Sci Rep. 2023 Oct 21;13(1):18000. doi: 10.1038/s41598-023-44874-1.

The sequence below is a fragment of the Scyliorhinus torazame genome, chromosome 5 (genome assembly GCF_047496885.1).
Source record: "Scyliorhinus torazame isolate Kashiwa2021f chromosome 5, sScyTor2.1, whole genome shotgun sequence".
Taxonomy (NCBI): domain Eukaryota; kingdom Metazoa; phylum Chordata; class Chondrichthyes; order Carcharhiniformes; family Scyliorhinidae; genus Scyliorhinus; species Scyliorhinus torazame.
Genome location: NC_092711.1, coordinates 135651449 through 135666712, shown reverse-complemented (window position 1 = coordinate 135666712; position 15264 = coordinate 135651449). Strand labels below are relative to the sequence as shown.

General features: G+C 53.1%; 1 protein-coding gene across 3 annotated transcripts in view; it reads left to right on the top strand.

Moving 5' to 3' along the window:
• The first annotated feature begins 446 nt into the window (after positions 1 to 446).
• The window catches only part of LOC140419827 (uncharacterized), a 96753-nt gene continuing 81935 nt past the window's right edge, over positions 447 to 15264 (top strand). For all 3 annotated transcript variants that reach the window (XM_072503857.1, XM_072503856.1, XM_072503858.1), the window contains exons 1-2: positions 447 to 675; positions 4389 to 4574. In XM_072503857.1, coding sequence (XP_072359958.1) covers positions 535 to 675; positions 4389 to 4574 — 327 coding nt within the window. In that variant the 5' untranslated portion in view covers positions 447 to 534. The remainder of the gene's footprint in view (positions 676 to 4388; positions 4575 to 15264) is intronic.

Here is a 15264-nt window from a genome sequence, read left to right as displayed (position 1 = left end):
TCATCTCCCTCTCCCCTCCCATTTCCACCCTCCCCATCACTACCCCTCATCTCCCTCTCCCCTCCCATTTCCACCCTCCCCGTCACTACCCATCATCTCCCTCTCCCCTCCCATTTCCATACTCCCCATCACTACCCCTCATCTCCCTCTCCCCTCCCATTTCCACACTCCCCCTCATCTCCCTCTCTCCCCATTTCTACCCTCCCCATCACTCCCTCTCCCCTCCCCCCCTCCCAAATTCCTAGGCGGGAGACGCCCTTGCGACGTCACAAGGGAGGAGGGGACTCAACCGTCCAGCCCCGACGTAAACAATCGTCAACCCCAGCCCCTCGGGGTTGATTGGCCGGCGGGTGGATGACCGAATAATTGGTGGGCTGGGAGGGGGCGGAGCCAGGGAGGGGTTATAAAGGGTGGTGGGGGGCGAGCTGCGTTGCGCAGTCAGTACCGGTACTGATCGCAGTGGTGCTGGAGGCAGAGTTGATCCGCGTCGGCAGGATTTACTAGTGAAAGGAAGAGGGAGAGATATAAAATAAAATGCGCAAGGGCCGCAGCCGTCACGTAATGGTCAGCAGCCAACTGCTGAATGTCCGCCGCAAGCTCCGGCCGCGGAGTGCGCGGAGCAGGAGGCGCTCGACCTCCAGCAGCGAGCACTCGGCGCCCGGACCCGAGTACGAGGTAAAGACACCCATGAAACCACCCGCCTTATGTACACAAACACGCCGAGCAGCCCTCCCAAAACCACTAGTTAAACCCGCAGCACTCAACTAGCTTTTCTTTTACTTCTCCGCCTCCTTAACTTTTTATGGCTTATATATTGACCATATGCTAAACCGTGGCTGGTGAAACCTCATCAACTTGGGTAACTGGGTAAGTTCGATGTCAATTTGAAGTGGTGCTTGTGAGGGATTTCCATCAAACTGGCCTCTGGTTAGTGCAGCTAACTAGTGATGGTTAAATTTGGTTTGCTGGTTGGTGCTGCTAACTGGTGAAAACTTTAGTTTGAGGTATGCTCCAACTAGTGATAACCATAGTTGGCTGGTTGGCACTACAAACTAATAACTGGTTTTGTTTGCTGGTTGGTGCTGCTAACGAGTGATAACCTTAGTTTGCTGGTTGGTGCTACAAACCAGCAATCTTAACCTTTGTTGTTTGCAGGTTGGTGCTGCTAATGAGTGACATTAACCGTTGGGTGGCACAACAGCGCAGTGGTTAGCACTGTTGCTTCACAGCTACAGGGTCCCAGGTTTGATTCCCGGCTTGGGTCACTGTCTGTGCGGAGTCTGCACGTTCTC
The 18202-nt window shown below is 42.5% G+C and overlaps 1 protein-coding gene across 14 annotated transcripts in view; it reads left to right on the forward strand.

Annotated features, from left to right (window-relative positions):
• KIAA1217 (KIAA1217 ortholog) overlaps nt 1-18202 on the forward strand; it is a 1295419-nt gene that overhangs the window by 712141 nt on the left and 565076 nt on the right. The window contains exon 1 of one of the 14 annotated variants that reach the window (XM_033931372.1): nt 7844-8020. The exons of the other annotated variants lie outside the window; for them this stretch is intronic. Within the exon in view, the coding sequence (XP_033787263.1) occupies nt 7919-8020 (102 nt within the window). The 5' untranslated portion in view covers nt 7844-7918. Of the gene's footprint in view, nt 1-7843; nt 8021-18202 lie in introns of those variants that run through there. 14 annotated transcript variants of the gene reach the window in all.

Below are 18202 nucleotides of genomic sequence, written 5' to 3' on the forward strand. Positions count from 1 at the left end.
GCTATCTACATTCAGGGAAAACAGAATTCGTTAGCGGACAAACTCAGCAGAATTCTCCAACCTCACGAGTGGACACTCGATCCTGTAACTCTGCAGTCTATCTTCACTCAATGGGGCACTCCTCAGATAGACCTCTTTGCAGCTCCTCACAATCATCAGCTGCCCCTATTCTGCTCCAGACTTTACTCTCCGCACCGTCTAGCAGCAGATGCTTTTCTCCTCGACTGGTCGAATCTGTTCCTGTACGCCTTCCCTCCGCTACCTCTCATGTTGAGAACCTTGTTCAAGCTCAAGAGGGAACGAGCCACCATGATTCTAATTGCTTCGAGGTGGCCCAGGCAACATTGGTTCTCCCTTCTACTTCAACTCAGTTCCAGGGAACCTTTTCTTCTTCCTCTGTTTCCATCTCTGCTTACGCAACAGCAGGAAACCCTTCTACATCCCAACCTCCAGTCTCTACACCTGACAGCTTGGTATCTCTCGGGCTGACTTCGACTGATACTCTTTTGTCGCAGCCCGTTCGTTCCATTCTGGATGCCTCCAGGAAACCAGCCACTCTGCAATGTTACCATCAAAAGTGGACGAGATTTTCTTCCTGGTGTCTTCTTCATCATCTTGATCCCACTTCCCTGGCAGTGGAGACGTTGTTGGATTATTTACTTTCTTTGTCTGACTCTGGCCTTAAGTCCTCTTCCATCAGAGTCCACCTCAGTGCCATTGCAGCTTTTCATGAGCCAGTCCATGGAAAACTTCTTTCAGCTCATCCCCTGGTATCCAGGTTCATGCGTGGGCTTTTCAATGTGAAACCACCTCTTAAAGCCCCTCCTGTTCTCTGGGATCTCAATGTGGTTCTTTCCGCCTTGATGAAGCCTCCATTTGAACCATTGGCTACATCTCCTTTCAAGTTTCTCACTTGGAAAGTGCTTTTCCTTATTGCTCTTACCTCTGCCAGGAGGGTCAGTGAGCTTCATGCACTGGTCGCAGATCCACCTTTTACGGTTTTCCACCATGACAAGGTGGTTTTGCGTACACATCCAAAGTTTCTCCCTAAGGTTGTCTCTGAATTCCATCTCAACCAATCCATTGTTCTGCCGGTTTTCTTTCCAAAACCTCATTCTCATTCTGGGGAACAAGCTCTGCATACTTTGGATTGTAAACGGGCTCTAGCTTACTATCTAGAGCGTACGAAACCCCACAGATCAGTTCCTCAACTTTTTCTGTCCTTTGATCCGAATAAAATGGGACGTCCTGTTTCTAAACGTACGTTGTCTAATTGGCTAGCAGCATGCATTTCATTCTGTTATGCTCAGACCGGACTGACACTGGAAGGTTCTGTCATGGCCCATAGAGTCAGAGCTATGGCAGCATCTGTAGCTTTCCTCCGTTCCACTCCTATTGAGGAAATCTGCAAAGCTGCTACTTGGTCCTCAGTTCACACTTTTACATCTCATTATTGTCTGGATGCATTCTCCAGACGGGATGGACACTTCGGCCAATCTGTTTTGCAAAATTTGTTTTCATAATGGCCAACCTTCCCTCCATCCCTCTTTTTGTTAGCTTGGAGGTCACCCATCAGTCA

Despite a link between adverse childhood experiences (ACEs) and anxiety, the role of anxiety in the pathway to chronic pain is unclear. Potentially, inflammatory biomarkers such as C-reactive protein (CRP) are involved. Objectives were to (1) examine relationships between reported ACEs, anxiety, and chronic pain, and (2) assess associations between ACEs, anxiety, and CRP levels and between CRP and chronic pain. Data from 24,172 adults who participated in the UK Biobank were used to conduct Poisson regressions to assess relationships between ACEs, anxiety, and chronic pain. For participants with CRP data who met the inclusion criteria (n = 2007), similar models were run between ACEs, anxiety, and CRP, and CRP and chronic pain. For objective 1, three statistically significant interactions were found to predict pain: frequency of physical abuse x reported muscular symptoms during anxiety (p = 0.01); frequency in which they felt hated x having discussed anxiety with a professional (p = 0.03), and reported frequency of sexual abuse x difficulties relaxing during anxiety attacks (p = 0.03). For objective 2, frequency of sexual abuse and informing a professional about anxiety significantly interacted to predict elevated CRP. For correlations, the largest was between CRP and the number of times pain was reported over the years (p = 0.01). Finally, ACEs (physical abuse, sexual abuse, and whether taken to a doctor) significantly interacted with CRP to predict pain. This study suggests mechanisms of the impact of ACEs on chronic pain may include inflammation and anxiety, which warrants further study.